Read Their Stories Below
Fred Lavigne is a third generation, self-employed logger in Sandwich, New Hampshire: "When I'm not cutting them, I'm hugging them," jokes Fred. "You can be both. Being a logger doesn't mean a person is opposed to wilderness and to protecting places."
Evelyn McKinnon is an elementary school teacher in New Hampshire with 20 years experience. "My bridge building and mediation skills have come in handy in our work with the Forest Service and other stakeholders."
Fred and Evelyn, a husband and wife wilderness team from Sandwich, NH, along with a small band of fellow wilderness advocates formed Friends of the Sandwich Range (http://www.whywilderness.org/) in 1998 to protect wild areas in New Hampshire's popular White Mountain National Forest. The Friends of the Sandwich Range embarked on an effort to add eight special areas to the existing Sandwich Range Wilderness, which was designated in 1984. The proposed Black Mountain Pond Wilderness Extension contains some of the richest bird habitat in the area as well as wildlife like peregrine falcons, moose, bear, and other creatures. The Friends of the Sandwich Range also proposed that the abandoned community of Sandwich Notch be designated as a Historic Area to provide long-term protection for the many significant sites including barn foundations, mill sites, and wells, in addition to the remains of one of the longest logging railroads in White Mountain history.
The birth of Friends of the Sandwich Range was fortuitous as it occurred just at the start of the revision of the White Mountain National Forest's forest management plan. They reached out to U.S. Forest Service personnel, snowmobile users, and the timber industry, among others. Through the eight-year effort, The Wilderness Society and Appalachian Mountain Club provided crucial guidance and support to the Friends. Fred and Evelyn made multiple trips to the Washington to meet with congressional staffers and other people with influence to educate them about the importance of wilderness to New Hampshire.
More important than visits to Washington was the work done in their community and out in the forest. The Friends of the Sandwich Range developed a slideshow of the areas they were working to protect, and used it to educate their community about wilderness. They led hikes and spent a lot of time on the land. "It's important that you get to know the land better than the agency does," says Fred. "You have to know what you're trying to save, and it gets you fired up when you know there could be a road or a timber sale in an area. It puts the fight in you." Evelyn provides additional counsel. "Be patient. We would have liked it to happen more quickly, but it really does take time. Remember to get out there and enjoy it while you're protecting it.”
In late March 2006, Senators John Sununu (R-NH) and Judd Gregg (R-NH) introduced the New Hampshire Wilderness Act of 2006, legislation to permanently protect 34,500 areas in the Sandwich Range and Wild River region of the White Mountain National Forest as Congressionally designated wilderness. The Act was signed into law in December 2006.
The Friends of Wild River are volunteers who came together in 1998 to work to have the Wild River designated as wilderness. Daniel Yetter, a retired electrical engineer, and Ross Newcomb, a retail manager, founded the group. They wrote books, composed music, produced a slide show and talked to thousands of people about the unique values of the Wild River.
New Hampshire's White Mountains have been a destination for hikers for well over a century. Home to the highest peaks in the northeast, the area was heavily logged in the 19th century. Congress responded to public concerns about the vast clearcut logging areas and wildfires with passage of the Appalachian-White Mountains Forest Reservation Bill in 1911. Mountainsides and valleys once scarred by clearcut logging, roads, and railroads, have now re-grown and re-vegetated themselves so that the White Mountains now contain the largest undeveloped expanses of any national forest in the East.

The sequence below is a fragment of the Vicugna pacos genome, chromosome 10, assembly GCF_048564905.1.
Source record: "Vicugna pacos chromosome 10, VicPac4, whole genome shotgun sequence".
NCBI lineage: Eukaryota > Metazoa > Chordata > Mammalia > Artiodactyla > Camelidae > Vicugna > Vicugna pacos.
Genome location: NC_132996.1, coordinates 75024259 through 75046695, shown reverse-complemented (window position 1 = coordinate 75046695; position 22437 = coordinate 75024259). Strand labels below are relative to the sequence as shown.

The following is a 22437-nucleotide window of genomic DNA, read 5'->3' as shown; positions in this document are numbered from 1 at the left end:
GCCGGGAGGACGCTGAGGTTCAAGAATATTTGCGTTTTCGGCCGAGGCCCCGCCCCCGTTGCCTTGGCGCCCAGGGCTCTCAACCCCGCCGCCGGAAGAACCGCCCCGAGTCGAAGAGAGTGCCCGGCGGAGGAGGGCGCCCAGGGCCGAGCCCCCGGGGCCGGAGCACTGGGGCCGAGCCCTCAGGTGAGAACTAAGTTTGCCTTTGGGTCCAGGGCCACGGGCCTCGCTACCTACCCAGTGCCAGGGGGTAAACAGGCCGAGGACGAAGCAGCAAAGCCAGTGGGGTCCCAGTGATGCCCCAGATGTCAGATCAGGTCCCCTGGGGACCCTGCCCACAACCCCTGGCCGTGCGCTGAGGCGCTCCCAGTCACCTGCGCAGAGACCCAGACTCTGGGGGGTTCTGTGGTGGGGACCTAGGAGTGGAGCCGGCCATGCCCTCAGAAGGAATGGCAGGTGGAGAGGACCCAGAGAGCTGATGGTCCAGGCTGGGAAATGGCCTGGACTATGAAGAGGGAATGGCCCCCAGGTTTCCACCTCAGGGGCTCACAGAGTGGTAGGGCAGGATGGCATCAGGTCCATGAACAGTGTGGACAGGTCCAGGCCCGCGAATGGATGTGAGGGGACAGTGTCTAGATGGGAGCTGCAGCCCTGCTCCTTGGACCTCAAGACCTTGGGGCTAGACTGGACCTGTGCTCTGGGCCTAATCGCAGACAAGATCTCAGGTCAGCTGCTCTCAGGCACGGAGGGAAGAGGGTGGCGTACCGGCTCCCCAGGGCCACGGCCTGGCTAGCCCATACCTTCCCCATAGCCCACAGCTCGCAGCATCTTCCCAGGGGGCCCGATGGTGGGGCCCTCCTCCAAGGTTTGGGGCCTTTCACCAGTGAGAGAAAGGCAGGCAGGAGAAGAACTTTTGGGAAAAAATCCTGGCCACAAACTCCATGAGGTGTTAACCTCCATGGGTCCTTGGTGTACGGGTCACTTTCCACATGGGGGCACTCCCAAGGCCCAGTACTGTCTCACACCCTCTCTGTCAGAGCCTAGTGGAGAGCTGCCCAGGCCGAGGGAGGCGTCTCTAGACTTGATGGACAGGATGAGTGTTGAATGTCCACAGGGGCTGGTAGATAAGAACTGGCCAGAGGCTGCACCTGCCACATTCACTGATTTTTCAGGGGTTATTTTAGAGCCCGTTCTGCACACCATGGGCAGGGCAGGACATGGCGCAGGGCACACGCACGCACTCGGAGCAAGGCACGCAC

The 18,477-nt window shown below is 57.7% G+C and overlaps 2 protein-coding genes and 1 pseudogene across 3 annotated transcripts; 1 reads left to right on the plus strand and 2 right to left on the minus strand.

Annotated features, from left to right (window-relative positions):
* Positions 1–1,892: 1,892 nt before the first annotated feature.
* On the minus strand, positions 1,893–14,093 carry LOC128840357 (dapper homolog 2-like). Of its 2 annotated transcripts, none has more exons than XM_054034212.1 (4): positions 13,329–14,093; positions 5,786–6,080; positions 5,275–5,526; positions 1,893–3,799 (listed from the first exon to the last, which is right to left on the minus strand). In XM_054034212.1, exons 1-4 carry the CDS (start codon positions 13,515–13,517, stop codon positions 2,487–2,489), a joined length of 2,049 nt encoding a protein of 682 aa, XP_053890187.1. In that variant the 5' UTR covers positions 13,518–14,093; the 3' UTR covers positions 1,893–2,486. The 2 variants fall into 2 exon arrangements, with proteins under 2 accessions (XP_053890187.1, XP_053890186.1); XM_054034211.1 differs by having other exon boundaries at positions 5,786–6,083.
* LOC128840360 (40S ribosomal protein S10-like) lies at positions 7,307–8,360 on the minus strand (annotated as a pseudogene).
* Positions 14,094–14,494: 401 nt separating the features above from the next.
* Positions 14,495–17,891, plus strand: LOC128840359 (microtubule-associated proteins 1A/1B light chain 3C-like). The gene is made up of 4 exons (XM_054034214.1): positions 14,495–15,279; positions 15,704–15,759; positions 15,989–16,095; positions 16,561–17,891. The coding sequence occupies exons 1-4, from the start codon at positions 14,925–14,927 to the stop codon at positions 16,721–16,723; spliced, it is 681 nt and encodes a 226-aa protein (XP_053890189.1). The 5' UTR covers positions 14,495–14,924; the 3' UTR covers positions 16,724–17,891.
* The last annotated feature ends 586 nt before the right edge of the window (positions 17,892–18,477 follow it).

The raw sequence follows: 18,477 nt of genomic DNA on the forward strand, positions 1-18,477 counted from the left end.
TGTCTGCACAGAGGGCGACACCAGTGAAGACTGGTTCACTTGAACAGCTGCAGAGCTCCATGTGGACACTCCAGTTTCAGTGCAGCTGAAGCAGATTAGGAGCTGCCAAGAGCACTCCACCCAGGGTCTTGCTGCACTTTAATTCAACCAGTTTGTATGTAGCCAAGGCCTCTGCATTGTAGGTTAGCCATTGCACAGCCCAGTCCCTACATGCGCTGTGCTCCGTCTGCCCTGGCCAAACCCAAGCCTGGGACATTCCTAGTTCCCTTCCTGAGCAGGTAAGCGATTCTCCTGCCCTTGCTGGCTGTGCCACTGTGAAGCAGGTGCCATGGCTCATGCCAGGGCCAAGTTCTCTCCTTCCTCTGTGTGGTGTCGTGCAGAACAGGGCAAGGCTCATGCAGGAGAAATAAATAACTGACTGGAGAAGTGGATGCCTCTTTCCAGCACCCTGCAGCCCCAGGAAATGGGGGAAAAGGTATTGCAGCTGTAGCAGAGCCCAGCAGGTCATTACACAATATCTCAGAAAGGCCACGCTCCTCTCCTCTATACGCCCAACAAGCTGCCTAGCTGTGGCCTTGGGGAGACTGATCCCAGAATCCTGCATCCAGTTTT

The White Mountains possess two large, spectacular wild watersheds: the 45,000-acre Pemigewasset Wilderness, designated as wilderness in 1984, and the Wild River Valley.
The Wild River Valley is a northeast-facing valley surrounded on three sides by mountains that encompass a 27,000-acre lowland interior valley where one finds a wealth of rare forest habitats for a wide range of wildlife and plants. Including the outer slopes, the Wild River area totals more than 70,000 acres. Wild River is a vast, stunningly alive, intact watershed. Signs of wildlife — moose, spruce grouse, songbirds, coyotes, fisher, bears, beaver, deer, and the threatened pine martin — fill the valley. Continuing to shed many of the effects of early abuses, the valley is maturing toward a majestic wooded area, free of human development, across 42 square miles. Today, remnants of the original forest can be seen in a few massive hemlocks along the Wild River, as well as in gnarly old maples and yellow birch in the southern portion of the valley. The Appalachian Trail traverses the Carter-Moriah Range on the west side of the valley. Carter Dome, with an elevation of 4832 feet, towers over the area affording spectacular views.
Beginning in 1999, the Friends of Wild River participated in the U.S. Forest Service’s Forest Plan Revision Process to share their vision for Wild River. They attended meetings, and lead forest service employees and elected officials on hikes in the area. In 2006, after eight years of effort dedicated to preserving the Wild River Basin, the U.S. Forest Service recommended that Congress designate a 24,000-acre wilderness within the White Mountain National Forest. Subsequently, the Friends of Wild River joined their wilderness proposal to the proposal for the Sandwich Range Wilderness. In late March 2006, Senators John Sununu (R-NH) and Judd Gregg (R-NH) introduced the New Hampshire Wilderness Act of 2006, legislation to permanently protect 34,500 areas in the Sandwich Range and Wild River region of the White Mountain National Forest as Congressionally designated wilderness. The Act was signed into law in December 2006.